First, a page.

Hackers stole Electronic Arts’ source code for FIFA 21, the Frostbite engine, and game development tools, according to MotherBoard.
Earlier this week, the hackers behind the EA data breach also announced that they were selling about 780 gigabytes of the stolen game source code and tools on an underground hacking forum.
The threat actors shared screenshots of the stolen source code and directory listings to prove the legitimacy of their claims. Additionally, the hackers claim they have Microsoft’s Xbox and Sony’s SDKs and API keys for sale.
Electronic Arts data breach had no impact on business, gaming, or players’ privacy
An EA spokesman acknowledged the data breach that exposed a “limited” number of source code repositories and development tools.
“We are investigating a recent incident of intrusion into our network where a limited amount of game source code and related tools were stolen. No player data was accessed, and we have no reason to believe there is any risk to player privacy.”
The company added that it did not expect an impact on its business or gaming activity after the data breach.
Additionally, EA disclosed that it was working with law enforcement officials and other experts as part of the ongoing criminal investigation.
Electronic Arts also clarified that the data breach was not a ransomware incident, unlike recent high-profile compromises against Colonial Pipeline and JBS.
Threat actors list stolen data on an underground hacking forum
The threat actors responsible for the EA data breach announced they were selling the stolen data on an underground hacking forum.
For $28 million, they promised potential buyers that they would also transfer the “full capability of exploiting” the video game company to their customers.
“You have full capability of exploiting on all EA services,” screenshots from the underground hacking forum shared by Motherboard read.
Part of the stolen data includes API keys for FIFA 22, Xbox, Sony, and SDK debug tools. The hackers also accessed XB PS and EA pfx and crt with key, according to Bleeping Computer.
Apart from the security details, the hackers also stole FIFA 22, FIFA 21 matchmaking server, and Frostbite engine source codes, proprietary EA frameworks, SDKs, and debug tools.
The game engine is at the core of several games, including FIFA, Battlefield, and Star Wars. However, the hackers did not upload any source code to the underground hacking forum.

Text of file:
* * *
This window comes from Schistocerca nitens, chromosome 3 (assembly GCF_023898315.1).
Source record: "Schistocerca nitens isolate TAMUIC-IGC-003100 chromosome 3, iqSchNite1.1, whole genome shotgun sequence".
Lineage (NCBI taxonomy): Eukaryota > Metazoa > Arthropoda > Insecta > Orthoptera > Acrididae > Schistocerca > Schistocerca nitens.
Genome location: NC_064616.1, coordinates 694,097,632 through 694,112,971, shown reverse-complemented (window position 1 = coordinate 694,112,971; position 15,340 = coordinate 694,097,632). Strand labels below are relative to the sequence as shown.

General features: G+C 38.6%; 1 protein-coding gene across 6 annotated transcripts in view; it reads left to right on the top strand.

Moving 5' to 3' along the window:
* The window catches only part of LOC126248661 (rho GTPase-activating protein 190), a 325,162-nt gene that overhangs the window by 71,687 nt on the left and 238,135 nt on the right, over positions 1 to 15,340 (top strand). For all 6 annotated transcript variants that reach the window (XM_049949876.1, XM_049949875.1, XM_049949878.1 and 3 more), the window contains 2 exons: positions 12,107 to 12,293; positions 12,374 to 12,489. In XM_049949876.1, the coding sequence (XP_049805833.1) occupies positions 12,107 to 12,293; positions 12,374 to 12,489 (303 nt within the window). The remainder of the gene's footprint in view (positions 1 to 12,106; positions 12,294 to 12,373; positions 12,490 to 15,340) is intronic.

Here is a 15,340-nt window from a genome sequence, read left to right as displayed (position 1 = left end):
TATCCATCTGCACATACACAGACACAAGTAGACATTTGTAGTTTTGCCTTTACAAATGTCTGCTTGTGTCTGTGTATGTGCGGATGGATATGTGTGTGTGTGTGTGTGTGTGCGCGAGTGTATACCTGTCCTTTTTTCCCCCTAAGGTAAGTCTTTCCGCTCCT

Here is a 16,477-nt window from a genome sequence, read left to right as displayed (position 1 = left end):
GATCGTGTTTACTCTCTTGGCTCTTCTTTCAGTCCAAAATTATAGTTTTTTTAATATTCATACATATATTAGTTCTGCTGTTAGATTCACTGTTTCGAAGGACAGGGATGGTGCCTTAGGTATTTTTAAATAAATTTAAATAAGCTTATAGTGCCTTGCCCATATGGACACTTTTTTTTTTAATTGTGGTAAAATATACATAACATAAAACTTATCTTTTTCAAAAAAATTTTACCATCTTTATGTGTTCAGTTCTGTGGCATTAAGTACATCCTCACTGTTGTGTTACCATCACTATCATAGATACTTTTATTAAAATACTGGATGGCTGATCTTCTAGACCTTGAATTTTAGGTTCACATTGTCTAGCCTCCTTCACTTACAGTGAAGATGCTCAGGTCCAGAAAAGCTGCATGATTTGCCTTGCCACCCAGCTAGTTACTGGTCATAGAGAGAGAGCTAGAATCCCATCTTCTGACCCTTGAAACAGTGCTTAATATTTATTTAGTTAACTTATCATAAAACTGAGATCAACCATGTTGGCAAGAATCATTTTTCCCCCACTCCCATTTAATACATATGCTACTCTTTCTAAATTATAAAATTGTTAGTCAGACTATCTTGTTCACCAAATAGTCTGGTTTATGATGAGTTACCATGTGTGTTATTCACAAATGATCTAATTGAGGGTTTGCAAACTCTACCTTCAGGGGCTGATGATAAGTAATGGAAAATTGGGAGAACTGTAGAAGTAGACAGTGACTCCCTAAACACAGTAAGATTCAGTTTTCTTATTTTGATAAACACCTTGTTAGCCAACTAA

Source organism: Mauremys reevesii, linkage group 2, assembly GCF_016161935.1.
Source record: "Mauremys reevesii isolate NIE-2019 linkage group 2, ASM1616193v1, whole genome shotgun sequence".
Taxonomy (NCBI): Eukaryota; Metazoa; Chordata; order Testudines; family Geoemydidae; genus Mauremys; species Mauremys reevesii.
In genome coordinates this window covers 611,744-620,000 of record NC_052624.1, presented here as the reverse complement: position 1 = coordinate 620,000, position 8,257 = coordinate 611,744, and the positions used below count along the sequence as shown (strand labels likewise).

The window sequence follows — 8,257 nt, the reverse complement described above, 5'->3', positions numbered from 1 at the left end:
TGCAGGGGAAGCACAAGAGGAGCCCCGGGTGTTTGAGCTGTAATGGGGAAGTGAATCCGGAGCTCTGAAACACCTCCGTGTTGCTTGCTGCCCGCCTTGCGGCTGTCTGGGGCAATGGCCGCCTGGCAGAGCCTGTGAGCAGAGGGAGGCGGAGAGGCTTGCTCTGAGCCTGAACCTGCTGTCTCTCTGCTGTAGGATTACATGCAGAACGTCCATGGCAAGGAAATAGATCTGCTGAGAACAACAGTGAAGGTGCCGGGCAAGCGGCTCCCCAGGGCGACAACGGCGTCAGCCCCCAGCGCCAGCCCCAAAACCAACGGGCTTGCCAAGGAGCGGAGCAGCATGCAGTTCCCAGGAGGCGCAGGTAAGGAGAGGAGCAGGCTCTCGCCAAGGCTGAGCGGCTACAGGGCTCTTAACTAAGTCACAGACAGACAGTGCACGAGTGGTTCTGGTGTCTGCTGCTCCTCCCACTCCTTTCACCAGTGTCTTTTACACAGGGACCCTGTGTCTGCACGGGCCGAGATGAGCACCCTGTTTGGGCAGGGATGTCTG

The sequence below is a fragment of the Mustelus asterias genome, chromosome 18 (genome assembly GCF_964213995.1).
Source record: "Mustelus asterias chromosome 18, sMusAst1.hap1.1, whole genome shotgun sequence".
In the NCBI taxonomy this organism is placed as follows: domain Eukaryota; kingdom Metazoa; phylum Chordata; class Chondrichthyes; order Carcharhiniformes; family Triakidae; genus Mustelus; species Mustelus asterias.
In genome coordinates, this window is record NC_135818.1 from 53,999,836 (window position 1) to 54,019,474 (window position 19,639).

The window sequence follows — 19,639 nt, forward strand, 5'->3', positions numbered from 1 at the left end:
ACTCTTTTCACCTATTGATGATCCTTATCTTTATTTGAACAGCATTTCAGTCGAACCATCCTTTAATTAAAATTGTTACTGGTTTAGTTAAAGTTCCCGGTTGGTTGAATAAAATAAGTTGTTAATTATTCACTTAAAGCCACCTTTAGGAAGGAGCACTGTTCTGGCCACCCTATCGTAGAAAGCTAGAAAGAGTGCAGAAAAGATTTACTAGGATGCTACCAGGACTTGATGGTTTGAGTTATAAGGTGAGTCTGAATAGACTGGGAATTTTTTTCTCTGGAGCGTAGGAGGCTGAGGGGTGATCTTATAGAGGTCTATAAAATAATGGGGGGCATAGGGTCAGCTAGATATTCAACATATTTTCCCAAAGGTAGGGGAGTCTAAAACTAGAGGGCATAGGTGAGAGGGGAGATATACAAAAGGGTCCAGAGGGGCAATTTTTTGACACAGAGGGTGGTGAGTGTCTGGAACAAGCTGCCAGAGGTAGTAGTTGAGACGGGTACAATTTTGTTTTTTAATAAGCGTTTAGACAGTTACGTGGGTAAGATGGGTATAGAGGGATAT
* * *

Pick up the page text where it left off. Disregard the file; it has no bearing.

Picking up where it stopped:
Apart from the immediate financial gain, stolen source codes could allow hackers to discover weaknesses in the game engine for future compromise.
When questioned on how they breached the Electronic Arts’ computer network, the hackers declined to reveal their tactics. However, EA said that it had experienced a network outage that allowed the hacker to steal data.
Commenting on EA data breach, Erich Kron, security awareness advocate at KnowBe4, says:
“This incident demonstrates the fact that even high-tech organizations are vulnerable to potential data breaches. In this case, the source code for several products, some very valuable and costly to produce intellectual property, has been stolen by the cybercriminals and offered on the open market.”
Kron noted that if the information contains a significant amount of proprietary information, it could be valuable to competitors.
“Unfortunately, these successful attacks are often a byproduct of human error,” Kron added. “Reused passwords or harvested credentials are common ways for attackers to gain access to systems and networks.”
According to Kron, it was important for organizations to regularly educate employees on various potential attack vectors.
“In addition, robust data loss prevention controls can help spot when sensitive data may be moving out of the victim’s network and play an important role in an organization’s layered security strategy,” he said.
“This sort of breach could potentially take down an organization,” Saryu Nayyar, CEO at Gurucul, said. “Game source code is highly proprietary and sensitive intellectual property that is the heartbeat of a company’s service or offering.”
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Nayyar compared leaking a company’s source code to “virtually taking its life.” Although only a limited amount of source code was exposed, Nayyar said that “the heartbeat has been interrupted, and there’s no telling how this attack will ultimately impact the lifeblood of the company’s gaming services down the line.”